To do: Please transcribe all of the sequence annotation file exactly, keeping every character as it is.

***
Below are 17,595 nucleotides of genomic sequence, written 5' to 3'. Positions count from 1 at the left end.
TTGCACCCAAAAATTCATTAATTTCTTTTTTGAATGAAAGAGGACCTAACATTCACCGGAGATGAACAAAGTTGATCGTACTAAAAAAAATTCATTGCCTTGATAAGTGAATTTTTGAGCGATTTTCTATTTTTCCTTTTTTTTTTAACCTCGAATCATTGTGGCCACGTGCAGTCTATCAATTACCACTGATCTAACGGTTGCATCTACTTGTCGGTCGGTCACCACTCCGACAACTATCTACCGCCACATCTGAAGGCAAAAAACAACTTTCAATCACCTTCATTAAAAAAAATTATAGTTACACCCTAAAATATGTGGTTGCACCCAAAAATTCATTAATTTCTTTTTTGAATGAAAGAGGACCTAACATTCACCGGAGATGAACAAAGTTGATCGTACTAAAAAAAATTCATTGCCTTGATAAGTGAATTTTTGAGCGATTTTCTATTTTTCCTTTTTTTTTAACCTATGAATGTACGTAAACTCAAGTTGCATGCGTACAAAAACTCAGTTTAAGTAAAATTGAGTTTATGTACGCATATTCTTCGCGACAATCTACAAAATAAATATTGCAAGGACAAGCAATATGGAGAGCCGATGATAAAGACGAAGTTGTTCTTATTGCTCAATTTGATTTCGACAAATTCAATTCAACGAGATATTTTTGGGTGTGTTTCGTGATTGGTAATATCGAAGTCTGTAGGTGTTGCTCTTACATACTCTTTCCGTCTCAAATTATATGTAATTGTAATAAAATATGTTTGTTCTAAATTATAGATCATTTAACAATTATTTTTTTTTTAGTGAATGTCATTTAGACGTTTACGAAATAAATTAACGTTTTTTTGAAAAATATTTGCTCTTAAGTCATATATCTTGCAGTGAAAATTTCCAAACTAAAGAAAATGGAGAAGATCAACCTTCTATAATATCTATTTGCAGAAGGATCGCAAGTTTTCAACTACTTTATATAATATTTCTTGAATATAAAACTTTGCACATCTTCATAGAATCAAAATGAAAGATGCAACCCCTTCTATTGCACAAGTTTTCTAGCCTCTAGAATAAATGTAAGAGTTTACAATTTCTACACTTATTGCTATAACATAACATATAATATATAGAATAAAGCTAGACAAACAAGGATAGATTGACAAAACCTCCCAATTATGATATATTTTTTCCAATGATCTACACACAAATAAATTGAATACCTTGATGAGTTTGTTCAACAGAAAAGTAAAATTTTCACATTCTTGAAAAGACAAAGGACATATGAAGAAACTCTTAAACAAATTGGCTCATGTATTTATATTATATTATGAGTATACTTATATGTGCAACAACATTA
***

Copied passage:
Below are 17,595 nucleotides of genomic sequence, written 5' to 3'. Positions count from 1 at the left end.
TTGCACCCAAAAATTCATTAATTTCTTTTTTGAATGAAAGAGGACCTAACATTCACCGGAGATGAACAAAGTTGATCGTACTAAAAAAAATTCATTGCCTTGATAAGTGAATTTTTGAGCGATTTTCTATTTTTCCTTTTTTTTTTAACCTCGAATCATTGTGGCCACGTGCAGTCTATCAATTACCACTGATCTAACGGTTGCATCTACTTGTCGGTCGGTCACCACTCCGACAACTATCTACCGCCACATCTGAAGGCAAAAAACAACTTTCAATCACCTTCATTAAAAAAAATTATAGTTACACCCTAAAATATGTGGTTGCACCCAAAAATTCATTAATTTCTTTTTTGAATGAAAGAGGACCTAACATTCACCGGAGATGAACAAAGTTGATCGTACTAAAAAAAATTCATTGCCTTGATAAGTGAATTTTTGAGCGATTTTCTATTTTTCCTTTTTTTTTAACCTATGAATGTACGTAAACTCAAGTTGCATGCGTACAAAAACTCAGTTTAAGTAAAATTGAGTTTATGTACGCATATTCTTCGCGACAATCTACAAAATAAATATTGCAAGGACAAGCAATATGGAGAGCCGATGATAAAGACGAAGTTGTTCTTATTGCTCAATTTGATTTCGACAAATTCAATTCAACGAGATATTTTTGGGTGTGTTTCGTGATTGGTAATATCGAAGTCTGTAGGTGTTGCTCTTACATACTCTTTCCGTCTCAAATTATATGTAATTGTAATAAAATATGTTTGTTCTAAATTATAGATCATTTAACAATTATTTTTTTTTTAGTGAATGTCATTTAGACGTTTACGAAATAAATTAACGTTTTTTTGAAAAATATTTGCTCTTAAGTCATATATCTTGCAGTGAAAATTTCCAAACTAAAGAAAATGGAGAAGATCAACCTTCTATAATATCTATTTGCAGAAGGATCGCAAGTTTTCAACTACTTTATATAATATTTCTTGAATATAAAACTTTGCACATCTTCATAGAATCAAAATGAAAGATGCAACCCCTTCTATTGCACAAGTTTTCTAGCCTCTAGAATAAATGTAAGAGTTTACAATTTCTACACTTATTGCTATAACATAACATATAATATATAGAATAAAGCTAGACAAACAAGGATAGATTGACAAAACCTCCCAATTATGATATATTTTTTCCAATGATCTACACACAAATAAATTGAATACCTTGATGAGTTTGTTCAACAGAAAAGTAAAATTTTCACATTCTTGAAAAGACAAAGGACATATGAAGAAACTCTTAAACAAATTGGCTCATGTATTTATATTATATTATGAGTATACTTATATGTGCAACAACATTA